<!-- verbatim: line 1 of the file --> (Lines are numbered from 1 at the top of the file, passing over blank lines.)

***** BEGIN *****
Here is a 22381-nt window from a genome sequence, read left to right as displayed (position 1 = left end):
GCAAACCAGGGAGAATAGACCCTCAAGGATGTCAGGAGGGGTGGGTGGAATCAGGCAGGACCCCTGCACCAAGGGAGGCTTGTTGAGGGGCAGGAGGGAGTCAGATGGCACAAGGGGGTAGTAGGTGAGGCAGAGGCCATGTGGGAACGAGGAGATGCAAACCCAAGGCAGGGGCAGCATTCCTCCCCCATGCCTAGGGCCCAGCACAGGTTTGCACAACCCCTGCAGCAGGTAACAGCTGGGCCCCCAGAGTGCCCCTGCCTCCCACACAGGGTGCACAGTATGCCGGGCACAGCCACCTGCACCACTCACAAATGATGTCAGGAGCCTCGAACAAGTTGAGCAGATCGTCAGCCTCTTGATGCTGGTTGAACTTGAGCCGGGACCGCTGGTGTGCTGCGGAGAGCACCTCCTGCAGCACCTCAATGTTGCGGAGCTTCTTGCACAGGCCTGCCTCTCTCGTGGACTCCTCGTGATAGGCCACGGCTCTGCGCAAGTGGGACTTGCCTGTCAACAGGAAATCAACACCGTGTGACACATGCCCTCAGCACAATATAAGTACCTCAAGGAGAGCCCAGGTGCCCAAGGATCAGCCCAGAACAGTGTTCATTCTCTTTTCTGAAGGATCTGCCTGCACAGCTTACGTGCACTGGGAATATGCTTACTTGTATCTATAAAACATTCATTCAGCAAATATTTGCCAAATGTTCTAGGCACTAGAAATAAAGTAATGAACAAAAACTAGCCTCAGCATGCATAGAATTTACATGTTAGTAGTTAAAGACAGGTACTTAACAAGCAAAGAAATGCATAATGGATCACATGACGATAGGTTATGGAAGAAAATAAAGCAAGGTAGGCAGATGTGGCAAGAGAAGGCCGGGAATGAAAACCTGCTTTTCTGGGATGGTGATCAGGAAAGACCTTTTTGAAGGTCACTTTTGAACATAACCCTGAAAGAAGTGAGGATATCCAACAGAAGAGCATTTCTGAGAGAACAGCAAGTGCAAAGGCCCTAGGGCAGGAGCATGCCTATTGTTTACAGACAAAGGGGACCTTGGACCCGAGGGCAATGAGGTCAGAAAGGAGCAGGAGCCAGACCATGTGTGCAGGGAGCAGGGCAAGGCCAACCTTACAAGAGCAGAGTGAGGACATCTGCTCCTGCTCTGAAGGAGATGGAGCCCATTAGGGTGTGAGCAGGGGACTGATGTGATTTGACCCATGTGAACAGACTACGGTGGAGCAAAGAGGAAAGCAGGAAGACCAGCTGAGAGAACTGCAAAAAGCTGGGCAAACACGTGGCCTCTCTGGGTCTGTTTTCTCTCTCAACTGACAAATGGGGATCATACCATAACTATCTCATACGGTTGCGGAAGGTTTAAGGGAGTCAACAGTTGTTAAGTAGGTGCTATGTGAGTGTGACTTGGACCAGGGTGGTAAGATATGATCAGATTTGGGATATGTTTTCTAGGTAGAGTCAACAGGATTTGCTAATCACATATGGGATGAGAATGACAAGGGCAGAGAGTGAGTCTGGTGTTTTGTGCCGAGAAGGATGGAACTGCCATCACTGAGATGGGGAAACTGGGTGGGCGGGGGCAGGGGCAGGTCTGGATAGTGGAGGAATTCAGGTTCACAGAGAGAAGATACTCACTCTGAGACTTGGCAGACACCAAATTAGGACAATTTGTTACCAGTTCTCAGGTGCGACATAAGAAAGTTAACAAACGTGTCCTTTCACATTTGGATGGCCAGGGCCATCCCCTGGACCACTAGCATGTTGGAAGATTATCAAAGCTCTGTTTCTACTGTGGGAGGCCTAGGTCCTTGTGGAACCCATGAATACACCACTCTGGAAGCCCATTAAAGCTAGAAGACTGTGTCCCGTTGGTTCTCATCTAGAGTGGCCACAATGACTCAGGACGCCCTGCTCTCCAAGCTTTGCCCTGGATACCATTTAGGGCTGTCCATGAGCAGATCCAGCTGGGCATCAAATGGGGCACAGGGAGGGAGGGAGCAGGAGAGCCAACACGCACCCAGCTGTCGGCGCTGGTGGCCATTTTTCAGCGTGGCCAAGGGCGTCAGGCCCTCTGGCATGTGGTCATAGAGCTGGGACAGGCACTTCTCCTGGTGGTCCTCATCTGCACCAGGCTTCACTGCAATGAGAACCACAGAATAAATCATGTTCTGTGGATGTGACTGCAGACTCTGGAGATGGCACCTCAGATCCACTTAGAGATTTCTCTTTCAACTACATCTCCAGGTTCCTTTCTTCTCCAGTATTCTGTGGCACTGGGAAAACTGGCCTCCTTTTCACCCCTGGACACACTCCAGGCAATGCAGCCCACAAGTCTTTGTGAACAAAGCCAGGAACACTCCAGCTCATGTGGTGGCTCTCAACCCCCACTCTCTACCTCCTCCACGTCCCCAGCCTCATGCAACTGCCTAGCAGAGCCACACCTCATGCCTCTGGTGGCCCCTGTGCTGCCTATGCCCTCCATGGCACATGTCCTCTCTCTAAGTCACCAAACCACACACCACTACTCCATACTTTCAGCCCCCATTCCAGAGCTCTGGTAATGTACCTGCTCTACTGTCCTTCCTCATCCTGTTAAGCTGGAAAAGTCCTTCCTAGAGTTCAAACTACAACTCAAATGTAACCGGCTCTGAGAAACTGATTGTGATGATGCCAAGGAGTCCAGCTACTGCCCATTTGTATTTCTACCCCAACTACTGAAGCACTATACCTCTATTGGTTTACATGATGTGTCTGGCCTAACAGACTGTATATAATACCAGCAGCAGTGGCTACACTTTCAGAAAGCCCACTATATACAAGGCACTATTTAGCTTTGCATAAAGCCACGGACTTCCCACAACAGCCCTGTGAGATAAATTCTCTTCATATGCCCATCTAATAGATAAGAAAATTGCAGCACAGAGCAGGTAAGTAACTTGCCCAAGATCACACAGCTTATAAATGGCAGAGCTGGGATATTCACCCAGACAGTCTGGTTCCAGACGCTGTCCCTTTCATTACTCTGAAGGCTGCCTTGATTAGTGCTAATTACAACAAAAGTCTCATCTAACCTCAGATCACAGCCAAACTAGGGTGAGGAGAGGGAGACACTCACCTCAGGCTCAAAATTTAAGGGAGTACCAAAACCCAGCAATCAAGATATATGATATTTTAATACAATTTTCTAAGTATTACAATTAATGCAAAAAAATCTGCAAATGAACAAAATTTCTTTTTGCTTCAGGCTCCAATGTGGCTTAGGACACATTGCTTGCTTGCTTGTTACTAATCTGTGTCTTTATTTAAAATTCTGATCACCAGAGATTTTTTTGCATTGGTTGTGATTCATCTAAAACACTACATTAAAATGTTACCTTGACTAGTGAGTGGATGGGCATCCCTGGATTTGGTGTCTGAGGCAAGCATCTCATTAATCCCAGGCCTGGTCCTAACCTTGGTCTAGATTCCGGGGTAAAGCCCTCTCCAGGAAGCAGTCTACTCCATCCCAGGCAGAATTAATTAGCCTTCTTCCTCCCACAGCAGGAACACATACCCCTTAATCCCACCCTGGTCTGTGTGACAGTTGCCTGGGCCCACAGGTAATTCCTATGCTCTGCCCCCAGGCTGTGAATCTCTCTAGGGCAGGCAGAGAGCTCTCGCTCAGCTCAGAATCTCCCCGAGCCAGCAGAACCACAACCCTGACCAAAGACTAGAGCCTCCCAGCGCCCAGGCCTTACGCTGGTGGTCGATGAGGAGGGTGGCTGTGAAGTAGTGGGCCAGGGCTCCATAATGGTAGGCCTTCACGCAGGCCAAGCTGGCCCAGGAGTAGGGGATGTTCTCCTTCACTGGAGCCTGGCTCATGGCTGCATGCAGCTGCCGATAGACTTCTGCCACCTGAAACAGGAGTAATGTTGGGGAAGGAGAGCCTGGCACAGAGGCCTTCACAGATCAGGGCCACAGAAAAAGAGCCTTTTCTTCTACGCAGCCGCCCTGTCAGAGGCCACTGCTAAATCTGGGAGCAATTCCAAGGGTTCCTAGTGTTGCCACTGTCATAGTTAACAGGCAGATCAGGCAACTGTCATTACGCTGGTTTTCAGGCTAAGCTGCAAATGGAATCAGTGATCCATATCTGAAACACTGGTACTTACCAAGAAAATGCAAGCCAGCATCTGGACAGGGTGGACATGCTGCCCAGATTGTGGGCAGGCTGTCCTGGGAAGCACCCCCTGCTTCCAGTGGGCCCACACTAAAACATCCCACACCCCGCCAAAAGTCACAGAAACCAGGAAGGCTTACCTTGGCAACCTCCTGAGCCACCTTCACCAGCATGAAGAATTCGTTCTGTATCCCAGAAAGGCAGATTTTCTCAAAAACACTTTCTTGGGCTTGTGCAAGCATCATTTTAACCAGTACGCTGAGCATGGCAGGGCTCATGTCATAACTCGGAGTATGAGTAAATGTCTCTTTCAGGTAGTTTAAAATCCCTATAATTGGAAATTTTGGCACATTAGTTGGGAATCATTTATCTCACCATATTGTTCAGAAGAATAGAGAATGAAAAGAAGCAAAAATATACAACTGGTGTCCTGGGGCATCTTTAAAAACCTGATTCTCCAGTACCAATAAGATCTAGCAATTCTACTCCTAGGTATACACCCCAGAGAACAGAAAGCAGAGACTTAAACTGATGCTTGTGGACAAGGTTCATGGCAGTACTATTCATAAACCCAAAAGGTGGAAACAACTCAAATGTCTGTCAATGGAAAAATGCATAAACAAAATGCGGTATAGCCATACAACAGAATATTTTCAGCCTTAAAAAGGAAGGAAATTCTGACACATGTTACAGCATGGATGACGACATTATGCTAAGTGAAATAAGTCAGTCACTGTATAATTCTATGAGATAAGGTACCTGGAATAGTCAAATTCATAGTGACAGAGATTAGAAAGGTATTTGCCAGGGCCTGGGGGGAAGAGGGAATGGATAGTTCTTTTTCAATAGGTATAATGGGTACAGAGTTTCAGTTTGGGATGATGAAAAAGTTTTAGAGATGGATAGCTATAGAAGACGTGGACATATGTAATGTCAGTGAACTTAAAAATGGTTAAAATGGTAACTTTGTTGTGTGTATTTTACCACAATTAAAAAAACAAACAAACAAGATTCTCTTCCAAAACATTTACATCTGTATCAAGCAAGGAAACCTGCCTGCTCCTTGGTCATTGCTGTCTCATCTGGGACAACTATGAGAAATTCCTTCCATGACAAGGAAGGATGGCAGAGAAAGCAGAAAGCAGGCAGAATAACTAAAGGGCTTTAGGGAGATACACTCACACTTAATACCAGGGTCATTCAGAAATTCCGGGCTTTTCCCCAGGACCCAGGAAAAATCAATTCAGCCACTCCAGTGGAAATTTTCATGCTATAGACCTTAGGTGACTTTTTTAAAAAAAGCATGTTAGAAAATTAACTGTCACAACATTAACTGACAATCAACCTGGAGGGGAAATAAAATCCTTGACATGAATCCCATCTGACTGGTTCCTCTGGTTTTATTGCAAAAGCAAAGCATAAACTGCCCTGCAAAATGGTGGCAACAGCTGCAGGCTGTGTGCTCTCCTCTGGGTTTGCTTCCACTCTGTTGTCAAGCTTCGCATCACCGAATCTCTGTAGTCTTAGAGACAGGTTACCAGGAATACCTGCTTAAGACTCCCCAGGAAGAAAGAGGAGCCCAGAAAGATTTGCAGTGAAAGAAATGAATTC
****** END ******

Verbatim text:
Here is a 22381-nt window from a genome sequence, read left to right as displayed (position 1 = left end):